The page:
Use these links to return to the page you got here from or to investigate other issues related to this topic. If the Civil Rights Movement is new to you, you can visit our dictionary page from any page in the entire web site by clicking here.
Some people think that the Civil War was the first argument fought over slavery. Guess again, it wasn’t. There were many arguments over slavery before the Civil War. The men who wrote the U.S. Constitution disagreed over whether slavery should be legal because some strongly believed slavery was wrong while others couldn’t imagine life without slaves. After the founding fathers made the difficult decision to leave it to each state as to whether slavery would be legal in the state, they continued to argue about how to count slaves when deciding the number of Representatives each state would have in Congress. Leaders continued to debate over slavery every time a new state joined the United States and had to decide whether to allow slavery in that state. Every compromise that was made over slavery left both sides, abolitionists and pro-slavery leaders, uneasy and unsure of the future.
The number of people counted in each state was important because it decided how many representatives each state had in Congress. The Southern states refused to sign the United States Constitution with the Northern states because they wanted the slaves to be counted for the purpose of voting and taxes. The only way to get the Southern states to sign the Constitution was to make some compromises between the North and South. Northerners were concerned that if the South was allowed to count each slave as one person, they would have many more representatives in Congress than the North. By counting the slaves as "three-fifths" of a person, the South did not have quite as many representatives. This made it almost fair with the North and their representatives. The Three Fifths Compromise (Three Fifths Clause) was about how every slave was to be counted as only three fifths of a white or freed black person for the purpose of voting or taxes. This was only one of the many compromises the South had with the North when the Constitution was being written.
The Missouri Compromise of 1820 was another argument over slavery before the Civil War. Allowing each state and territory to decide whether to allow slavery or not caused many problems. The Missouri Compromise was designed to maintain the number of free and slave states.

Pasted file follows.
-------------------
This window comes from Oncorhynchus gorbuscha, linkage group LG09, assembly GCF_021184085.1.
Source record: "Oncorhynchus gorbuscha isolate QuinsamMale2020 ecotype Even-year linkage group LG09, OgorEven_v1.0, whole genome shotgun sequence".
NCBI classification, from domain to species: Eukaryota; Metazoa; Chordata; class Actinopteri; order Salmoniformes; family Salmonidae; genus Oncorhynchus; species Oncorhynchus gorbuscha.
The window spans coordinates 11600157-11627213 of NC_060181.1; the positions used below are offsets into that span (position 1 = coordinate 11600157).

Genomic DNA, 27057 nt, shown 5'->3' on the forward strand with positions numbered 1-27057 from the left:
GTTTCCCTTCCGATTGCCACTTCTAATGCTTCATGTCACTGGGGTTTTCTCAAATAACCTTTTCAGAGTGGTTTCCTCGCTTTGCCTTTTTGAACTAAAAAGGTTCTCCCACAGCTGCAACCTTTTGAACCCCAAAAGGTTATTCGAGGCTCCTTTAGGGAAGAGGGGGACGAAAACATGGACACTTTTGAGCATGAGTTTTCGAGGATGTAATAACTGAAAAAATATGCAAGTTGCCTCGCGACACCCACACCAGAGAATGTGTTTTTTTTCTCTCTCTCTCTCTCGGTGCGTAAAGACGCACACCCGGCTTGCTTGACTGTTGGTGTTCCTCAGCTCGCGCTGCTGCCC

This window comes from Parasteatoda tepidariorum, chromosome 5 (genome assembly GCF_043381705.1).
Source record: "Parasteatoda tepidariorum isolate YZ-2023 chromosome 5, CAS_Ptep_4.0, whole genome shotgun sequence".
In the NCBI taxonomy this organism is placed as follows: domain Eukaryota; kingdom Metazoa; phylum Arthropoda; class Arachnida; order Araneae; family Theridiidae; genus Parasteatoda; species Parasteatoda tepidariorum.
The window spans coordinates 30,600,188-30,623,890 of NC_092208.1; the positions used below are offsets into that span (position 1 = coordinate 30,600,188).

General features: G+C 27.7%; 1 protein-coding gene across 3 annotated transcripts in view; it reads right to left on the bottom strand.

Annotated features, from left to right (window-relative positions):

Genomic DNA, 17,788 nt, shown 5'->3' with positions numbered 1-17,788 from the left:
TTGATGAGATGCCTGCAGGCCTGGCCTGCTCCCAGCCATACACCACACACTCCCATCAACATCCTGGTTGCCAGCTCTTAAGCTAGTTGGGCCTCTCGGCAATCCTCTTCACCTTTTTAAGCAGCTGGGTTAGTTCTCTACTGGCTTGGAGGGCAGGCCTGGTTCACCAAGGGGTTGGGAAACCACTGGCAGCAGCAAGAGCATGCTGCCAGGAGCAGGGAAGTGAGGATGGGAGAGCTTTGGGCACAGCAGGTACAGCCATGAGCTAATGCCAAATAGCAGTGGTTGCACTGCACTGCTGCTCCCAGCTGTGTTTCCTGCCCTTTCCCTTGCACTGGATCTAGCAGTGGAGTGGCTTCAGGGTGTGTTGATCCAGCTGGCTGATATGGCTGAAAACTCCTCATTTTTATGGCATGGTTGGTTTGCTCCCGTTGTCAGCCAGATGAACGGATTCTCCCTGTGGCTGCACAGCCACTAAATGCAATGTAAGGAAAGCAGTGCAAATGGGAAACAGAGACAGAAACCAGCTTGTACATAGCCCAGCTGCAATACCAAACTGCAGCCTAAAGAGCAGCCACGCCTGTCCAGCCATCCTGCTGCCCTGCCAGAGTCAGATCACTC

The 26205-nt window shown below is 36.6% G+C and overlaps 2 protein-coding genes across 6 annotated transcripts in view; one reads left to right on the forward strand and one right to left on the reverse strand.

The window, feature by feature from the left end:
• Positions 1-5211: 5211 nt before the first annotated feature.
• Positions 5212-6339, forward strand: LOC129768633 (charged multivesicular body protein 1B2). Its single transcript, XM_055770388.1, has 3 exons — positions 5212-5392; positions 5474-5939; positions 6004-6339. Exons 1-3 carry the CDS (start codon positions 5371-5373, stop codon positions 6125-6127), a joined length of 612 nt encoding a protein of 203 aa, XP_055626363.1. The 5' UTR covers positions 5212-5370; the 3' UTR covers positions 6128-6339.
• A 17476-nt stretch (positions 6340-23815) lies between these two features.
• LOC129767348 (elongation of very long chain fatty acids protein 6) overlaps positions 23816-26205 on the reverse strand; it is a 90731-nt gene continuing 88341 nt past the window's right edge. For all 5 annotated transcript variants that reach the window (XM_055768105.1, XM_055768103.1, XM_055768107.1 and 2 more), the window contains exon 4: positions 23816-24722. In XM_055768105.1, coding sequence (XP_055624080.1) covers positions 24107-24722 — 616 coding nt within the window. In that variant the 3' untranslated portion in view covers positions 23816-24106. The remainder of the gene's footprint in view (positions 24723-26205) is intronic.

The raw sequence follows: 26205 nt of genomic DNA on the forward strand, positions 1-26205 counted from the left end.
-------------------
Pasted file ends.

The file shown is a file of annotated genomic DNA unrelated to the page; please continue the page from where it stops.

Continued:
In 1818, the Territory of Missouri applied for admission to the Union. At the time, slavery was legal in the Territory of Missouri. About 10,000 slaves lived in this Territory and most people expected that Missouri would become a slave state. When the bill to admit Missouri to the Union was introduced to Congress, eleven states were slave states and eleven states were free states. Missouri would break that tie and could destroy the balance of free and slave states (even though that balance had already temporarily been upset a number of times.) Luckily, that same year, Maine applied for admission to the Union. Congressmen from slave states and free states agreed to vote to admit Missouri as a slave state and Maine as a free state without upsetting the balance between free and slave states.
The Compromise of 1850 happened just 10 years before the Civil War. The Compromise of 1850 was a series of acts passed to help determine if the territory the United States received
from the Mexican War should be free or have slavery. This compromise helped to delay the Civil War about 10 years.
The Compromise of 1850 had several parts to it. To please the free states, California entered the Union as a free state. The Compromise gave $10 million to the slave state of Texas to abandon its claims to territory which would later become New Mexico and give up other claims. It also set up a stricter federal law for the return of runaway slaves to please the South, and to please the North, the slave trade was stopped in the District of Columbia.
Dred Scott Decision
The Dred Scott Decision was another argument between the North and the South. Dred Scott was a slave who sued to get his freedom after being moved by his owner to a free state. He lost his cases in the regular courts and Federal Circuit Courts in Missouri. He then took his case to the United States Supreme Court. All these court battles took over 10 years and in the end Dred Scott still did not gain his freedom. The Supreme Court Justice that ruled on his case was a Southerner and a slave owner. He said that when the Constitution was voted in slaves were not recognized as United States citizens. He also stated that slaves were viewed as property, and property rights were protected under the Constitution. The Northerners who lived in free states were angry that the Supreme Court would allow slavery in their states.
All of these arguments and compromises between the North and the South over slavery caused the two parts of the country to begin to feel like enemies rather than partners. Understanding all the arguments that led up to the Civil War helps us understand how the country became divided and brother fought against brother over whether the United States should stay united or split into two countries - the North and the South. These compromises kept the country together for almost 100 years, but the arguments were tearing the country apart.
If you want to be absolutely certain you've looked at every page on our website, check out our site map.
This website is designed to be viewed using Microsoft's Internet Explorer 4.0 or above.